To kick off the Tenacity series, I attended the annual RAW art show Magnify.
It was an outstanding time!
Originated in 2005, the RAW Art Organization, a promotional platform that prides themselves on being made for artists by artists, showcases indie creatives in art, film, fashion, music, performing arts, hair, makeup, and photography. The RAW Artist Organization operates in over 65 cities across the US, Australia, Canada, and the UK.
To find an event in a city near you please visit http://www.rawartists.org/
The First Impression
“I recognized from the way everyone was dressed heading towards the entrance that this was going to be a real treat.” My boyfriend David describes in our post-interview. We stood in line with patrons clad in dress suits, casual wear, tribal wraps, and costumes. People from all walks of life met at the venue hoping to come across a piece of art that they would not be able to leave without.
Inside, every artist had their own station where they displayed their talents. Most of the art displayed that night was also posted on the website. Anxious patrons like myself who had bought their tickets in advance were gifted plenty of time to run to the website, sneaking prospective peaks at pieces while anticipating the event. So accordingly, I spent most of the first hour at the event itching to meet the artists of my favorite paintings. As the budding journalist that I am, I came prepared with questions and to my surprise, most of the artists were kind and receptive.
As I walked around the venue gawking at beautiful paintings and pictures, and fashion (Oh My!) I found a few creations that required more context. The interviews were recorded on the memo app on my cell (which was surprisingly clear.) but I have not found an app that will allow me to cut out all of my stuttering, fumbling, hot messes yet so I will spare you all from that… This time.
Dose of Dopeness
One of my favorite artists of the night was Dose of Dopeness (Vernon Strain). I was drawn to his art station by his pieces featuring African American women depicted as goddess figures and queens. I admired his ability to capture the beauty of the African American culture in a vibrant and colorful manner.
(Dose of Dopeness’s holds a piece in progress to show his signature “Melanin Drip” which he uses to portray having melanin being poured onto the people in his drawings.)
As a self-taught artist that has been working at this craft since the age of three, he draws inspiration from the people, music, and emotions surrounding him.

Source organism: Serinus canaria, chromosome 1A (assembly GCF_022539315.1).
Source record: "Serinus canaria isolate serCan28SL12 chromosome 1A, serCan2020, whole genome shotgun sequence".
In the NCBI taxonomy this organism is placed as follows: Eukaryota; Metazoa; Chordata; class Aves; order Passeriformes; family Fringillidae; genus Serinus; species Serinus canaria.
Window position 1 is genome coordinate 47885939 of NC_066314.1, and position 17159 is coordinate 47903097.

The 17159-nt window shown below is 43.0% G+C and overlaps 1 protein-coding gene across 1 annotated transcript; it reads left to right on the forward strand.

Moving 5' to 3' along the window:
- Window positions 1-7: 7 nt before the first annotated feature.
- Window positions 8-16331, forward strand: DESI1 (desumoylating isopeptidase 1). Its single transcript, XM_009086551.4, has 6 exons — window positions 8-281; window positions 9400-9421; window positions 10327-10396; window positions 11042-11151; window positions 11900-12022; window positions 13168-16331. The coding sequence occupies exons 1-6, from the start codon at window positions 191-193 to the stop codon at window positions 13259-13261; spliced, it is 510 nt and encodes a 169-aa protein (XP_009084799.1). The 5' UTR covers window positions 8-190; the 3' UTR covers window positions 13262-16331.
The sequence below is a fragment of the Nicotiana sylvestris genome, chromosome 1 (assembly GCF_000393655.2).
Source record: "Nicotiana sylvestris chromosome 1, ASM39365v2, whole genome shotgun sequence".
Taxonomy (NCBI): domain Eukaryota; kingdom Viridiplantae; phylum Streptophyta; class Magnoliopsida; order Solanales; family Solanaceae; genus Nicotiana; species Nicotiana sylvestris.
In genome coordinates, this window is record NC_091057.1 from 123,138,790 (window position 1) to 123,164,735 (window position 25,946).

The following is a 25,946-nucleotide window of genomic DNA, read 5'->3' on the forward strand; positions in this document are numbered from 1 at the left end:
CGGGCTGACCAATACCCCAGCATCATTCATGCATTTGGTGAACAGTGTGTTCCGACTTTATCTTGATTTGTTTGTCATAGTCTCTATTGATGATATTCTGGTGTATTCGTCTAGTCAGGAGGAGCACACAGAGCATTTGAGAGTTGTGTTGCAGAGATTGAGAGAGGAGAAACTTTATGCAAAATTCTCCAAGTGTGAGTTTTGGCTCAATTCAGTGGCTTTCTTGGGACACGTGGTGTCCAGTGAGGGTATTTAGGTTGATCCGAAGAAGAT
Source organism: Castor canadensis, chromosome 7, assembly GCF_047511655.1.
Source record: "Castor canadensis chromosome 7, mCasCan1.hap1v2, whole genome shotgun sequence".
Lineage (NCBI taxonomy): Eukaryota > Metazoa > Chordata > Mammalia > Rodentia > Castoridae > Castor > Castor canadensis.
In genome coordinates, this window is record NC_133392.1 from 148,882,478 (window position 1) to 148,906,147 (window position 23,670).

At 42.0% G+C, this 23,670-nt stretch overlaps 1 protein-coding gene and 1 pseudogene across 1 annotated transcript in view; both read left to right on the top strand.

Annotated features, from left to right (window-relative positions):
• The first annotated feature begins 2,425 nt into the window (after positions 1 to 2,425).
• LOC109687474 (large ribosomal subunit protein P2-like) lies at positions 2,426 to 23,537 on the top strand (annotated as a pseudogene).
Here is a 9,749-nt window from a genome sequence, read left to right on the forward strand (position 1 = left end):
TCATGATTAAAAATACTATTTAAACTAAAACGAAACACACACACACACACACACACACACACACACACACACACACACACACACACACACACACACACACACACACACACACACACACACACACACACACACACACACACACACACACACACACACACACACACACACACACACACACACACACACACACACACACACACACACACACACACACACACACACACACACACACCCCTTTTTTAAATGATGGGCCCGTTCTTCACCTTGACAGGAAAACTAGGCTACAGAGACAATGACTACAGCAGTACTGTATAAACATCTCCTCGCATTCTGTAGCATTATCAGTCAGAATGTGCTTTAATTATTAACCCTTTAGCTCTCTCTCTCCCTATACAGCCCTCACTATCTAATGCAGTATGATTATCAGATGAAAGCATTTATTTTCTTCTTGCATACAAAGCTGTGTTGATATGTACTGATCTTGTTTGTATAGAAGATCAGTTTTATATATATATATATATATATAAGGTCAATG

ME: How do you use music to draw inspiration for your drawings?
VS: Whatever the feeling is in a song, it usually sparks an idea for a piece. I just roll with it and honestly, I just black out and it creates itself.
ME: I saw on your page that you’re from Columbus, OH. Do you travel to do the events or do you live in Atlanta now? Have you seen a difference in the art cultures between the two states?
VS: I still live in Columbus but I will travel almost anywhere to get my art seen. The cultures are very different. Art in Atlanta is more of a collective and community-oriented scene where Columbus artists are more supportive of only those they know or are within their circle. In regards to style, there’re artists of all calibers in both cities that produce insanely awesome work.
To find more information about Dose of Dopeness please visit http://www.rawartists.org/doseofdopeness
Caitlin “KK” Nixon.
Another artist that I had the pleasure of meeting and interviewing was Caitlin “KK” Nixon. Like myself, she is not a native of Atlanta, GA. She moved from Birmingham Alabama for college and also to find a home for her unique style of work.
She has a business named Hell is a Place which takes first world civil and political issues and depicts them in macabre and humorous ways.
During our interview, I was able to learn a bit about her as an artist and a few ways she maneuvers through the industry. One portion of the culture that I had not given much thought before starting this interview was collaborations. Caitlin and I spoke indepthly about how collaborations in the community can broaden the skill set of an artist and open up opportunities for exposure.
ME: How have you seen collaborations play a part in the exposure of your work both positively and negatively?
CN: Collaboration plays a huge part in one’s exposure, and I’ve used it a ton to push and promote myself. The pluses are vast, from being able to be apart of those opportunities that you would of otherwise not of had, to learning new skills and techniques that you can apply to your own projects. However, of course, you can’t have good without bad, and I’ve seen my fair share of failed partnerships that ran risks of portraying negative ideals about one’s personality or work to jobs that just failed.
To find more information about Caitlin “KK” Nixon please visit http://www.rawartists.org/ckknixon.
The night at Magnify was definitely one to remember! The welcoming atmosphere, live performances, and amazing art sent me out of the door with my head spinning and body buzzing with excitement. Every creator and performer gave one hundred and ten percent to all of us in attendance and it was received with more support than I ever would have imagined. I will definitely be attending next year!